We have genetically engineered CD4+ and CD8+ T cells with human immunodeficiency virus (HIV) specificity by inserting a gene, CD4ζ, containing the extracellular domain of human CD4 (which binds HIV env) linked to the zeta (ζ) chain of the T-cell receptor (which mediates T-cell activation). Twenty-four HIV-positive subjects received a single infusion of 2 to 3 x 1010 autologous CD4ζ-modified CD4+ and CD8+ T cells administered with (n = 11) or without (n = 13) interleukin-2 (IL-2). Subjects had CD4 counts greater than 50/μL and viral loads of at least 1000 copies/mL at entry. T cells were costimulated ex vivo through CD3 and CD28 and expanded for approximately 2 weeks. CD4ζ was detected in 1% to 3% of blood mononuclear cells at 8 weeks and 0.1% at 1 year after infusion, and survival was not enhanced by IL-2. Trafficking of gene modified T cells to bulk rectal tissue and/or isolated lamina propria lymphocytes was documented in a subset of 5 of 5 patients at 14 days and 2 of 3 at 1 year. A greater than 0.5 log mean decrease in rectal tissue-associated HIV RNA was observed for at least 14 days, suggesting compartmental antiviral activity of CD4ζ T Cells. CD4+ counts increased by 73/μL at 8 weeks in the group receiving IL-2. There was no significant mean change in plasma HIV RNA or blood proviral DNA in either treatment arm. This sustained, high-level persistence of gene-modified T cells demonstrates the feasibility of ex vivo T-cell gene therapy in HIV- infected adults and suggests the importance of providing HIV-specific T- helper function. (C) 2000 by The American Society of Hematology.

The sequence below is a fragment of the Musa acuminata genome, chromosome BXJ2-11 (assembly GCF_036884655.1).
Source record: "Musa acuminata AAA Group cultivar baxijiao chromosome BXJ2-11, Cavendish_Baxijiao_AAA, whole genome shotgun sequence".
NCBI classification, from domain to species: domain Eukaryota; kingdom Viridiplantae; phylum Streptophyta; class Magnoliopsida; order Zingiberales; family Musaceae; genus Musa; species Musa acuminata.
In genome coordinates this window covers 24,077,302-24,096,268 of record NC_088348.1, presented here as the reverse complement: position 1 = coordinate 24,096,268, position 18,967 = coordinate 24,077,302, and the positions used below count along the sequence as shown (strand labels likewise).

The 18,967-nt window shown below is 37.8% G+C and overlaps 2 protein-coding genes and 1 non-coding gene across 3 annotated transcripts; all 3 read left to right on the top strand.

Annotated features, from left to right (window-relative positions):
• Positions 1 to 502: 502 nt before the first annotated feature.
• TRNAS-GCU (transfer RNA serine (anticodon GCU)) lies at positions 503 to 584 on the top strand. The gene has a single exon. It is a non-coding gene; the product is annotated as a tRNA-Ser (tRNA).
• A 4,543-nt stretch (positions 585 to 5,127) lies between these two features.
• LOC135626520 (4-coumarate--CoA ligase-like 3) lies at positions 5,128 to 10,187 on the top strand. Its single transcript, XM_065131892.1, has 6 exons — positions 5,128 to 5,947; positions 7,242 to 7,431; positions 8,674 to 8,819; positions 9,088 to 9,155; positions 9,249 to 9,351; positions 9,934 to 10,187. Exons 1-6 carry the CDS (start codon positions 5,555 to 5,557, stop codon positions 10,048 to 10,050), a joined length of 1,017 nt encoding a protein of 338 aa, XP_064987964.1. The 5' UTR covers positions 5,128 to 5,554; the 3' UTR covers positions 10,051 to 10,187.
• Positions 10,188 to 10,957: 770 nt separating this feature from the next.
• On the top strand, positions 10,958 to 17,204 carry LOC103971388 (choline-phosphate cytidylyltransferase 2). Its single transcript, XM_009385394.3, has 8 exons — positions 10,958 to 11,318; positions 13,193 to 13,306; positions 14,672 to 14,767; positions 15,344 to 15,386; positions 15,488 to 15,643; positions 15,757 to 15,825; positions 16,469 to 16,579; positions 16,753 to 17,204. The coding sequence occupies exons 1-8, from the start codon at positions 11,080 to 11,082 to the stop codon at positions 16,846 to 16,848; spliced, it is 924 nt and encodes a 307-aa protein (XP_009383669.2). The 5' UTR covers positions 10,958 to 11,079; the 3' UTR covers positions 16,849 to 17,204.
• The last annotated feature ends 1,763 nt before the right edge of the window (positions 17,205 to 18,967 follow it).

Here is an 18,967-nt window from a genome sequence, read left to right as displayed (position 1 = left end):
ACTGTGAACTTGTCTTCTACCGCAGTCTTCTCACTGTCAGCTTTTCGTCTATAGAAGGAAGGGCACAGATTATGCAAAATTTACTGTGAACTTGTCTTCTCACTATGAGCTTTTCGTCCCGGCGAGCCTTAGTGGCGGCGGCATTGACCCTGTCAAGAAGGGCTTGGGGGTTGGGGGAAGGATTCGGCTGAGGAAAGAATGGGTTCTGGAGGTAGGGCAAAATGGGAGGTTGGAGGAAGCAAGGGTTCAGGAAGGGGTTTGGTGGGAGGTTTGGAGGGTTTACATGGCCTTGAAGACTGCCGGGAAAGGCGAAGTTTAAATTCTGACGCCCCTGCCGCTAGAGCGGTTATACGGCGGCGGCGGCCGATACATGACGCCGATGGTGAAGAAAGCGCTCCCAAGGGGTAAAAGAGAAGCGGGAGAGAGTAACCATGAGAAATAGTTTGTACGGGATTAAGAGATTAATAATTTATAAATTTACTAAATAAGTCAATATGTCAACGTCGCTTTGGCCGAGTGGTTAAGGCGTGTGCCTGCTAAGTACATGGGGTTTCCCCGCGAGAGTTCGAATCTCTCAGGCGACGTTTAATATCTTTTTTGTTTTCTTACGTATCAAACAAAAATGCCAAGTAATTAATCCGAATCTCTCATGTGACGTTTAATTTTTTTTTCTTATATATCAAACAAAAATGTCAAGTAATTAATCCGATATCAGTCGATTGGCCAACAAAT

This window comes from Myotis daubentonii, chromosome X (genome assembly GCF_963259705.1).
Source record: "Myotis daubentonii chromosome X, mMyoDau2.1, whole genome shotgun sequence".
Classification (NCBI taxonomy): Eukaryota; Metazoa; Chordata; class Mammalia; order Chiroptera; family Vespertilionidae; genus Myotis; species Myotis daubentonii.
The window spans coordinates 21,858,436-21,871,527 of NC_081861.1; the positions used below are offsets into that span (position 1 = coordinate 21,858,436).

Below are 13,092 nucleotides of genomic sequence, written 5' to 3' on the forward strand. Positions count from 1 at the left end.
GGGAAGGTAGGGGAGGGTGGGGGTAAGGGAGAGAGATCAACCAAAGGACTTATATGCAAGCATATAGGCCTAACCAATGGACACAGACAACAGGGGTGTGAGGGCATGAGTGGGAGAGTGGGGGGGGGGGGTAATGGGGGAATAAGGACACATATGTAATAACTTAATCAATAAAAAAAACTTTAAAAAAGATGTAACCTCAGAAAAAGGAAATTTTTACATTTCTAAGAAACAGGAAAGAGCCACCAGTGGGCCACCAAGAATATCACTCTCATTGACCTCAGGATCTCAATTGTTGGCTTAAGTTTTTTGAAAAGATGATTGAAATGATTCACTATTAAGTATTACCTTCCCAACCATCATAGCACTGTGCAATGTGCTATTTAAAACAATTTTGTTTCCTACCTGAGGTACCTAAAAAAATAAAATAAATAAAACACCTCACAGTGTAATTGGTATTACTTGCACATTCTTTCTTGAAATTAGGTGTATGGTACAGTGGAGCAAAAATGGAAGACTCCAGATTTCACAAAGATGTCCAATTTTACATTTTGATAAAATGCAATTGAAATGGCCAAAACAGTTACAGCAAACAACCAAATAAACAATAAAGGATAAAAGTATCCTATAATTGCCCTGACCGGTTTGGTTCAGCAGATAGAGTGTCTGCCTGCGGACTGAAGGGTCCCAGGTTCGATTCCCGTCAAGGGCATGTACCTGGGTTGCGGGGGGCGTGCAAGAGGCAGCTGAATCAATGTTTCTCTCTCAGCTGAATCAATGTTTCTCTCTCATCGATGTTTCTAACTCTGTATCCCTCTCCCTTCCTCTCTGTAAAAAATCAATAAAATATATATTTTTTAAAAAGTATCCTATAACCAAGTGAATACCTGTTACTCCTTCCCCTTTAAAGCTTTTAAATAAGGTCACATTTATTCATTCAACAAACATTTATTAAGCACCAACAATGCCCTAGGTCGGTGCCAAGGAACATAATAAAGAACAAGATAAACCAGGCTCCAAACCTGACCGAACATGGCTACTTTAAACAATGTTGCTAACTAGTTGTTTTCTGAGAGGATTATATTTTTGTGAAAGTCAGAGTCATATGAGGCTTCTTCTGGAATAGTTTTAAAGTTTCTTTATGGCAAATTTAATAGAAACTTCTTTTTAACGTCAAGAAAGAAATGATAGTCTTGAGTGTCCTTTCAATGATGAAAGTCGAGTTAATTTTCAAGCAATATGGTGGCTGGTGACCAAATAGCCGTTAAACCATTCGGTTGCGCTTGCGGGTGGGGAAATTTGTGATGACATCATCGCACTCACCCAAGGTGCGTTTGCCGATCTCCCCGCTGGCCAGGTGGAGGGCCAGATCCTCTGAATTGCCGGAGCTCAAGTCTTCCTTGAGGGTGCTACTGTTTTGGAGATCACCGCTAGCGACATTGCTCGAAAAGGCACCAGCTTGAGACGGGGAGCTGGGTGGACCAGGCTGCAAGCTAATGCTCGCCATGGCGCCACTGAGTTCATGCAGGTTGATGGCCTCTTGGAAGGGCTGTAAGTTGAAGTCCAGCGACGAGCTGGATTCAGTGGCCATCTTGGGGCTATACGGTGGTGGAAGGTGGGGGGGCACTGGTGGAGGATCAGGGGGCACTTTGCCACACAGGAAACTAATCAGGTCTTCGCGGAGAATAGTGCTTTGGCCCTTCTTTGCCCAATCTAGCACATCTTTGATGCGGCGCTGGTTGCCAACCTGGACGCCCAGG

|Original language||English (US)|
|Number of pages||9|
|State||Published - Aug 1 2000|
ASJC Scopus subject areas
- Cell Biology